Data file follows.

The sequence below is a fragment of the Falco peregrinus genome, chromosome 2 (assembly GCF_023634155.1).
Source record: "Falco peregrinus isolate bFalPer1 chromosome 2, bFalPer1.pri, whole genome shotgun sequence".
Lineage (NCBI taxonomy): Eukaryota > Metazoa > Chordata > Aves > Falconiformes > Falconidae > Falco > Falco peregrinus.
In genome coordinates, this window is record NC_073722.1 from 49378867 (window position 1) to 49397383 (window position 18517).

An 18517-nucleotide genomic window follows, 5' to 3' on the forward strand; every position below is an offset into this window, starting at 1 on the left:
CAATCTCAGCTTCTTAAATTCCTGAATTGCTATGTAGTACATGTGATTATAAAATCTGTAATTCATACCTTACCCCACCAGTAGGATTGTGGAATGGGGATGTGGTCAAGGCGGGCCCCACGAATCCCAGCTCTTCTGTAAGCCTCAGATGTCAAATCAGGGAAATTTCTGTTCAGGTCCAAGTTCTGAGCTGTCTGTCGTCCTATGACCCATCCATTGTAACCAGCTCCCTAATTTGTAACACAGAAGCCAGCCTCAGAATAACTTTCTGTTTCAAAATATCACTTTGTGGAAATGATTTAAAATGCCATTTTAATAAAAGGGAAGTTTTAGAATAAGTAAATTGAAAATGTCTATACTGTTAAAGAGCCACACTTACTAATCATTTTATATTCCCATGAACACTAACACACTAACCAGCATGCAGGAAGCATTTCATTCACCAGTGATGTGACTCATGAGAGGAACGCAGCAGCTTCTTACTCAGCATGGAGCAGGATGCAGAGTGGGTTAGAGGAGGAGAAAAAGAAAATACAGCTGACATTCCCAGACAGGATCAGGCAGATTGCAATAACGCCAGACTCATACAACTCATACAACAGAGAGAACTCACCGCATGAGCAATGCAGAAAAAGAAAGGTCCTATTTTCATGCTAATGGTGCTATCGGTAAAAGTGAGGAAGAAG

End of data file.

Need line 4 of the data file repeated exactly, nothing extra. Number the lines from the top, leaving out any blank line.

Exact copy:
In genome coordinates, this window is record NC_073722.1 from 49378867 (window position 1) to 49397383 (window position 18517).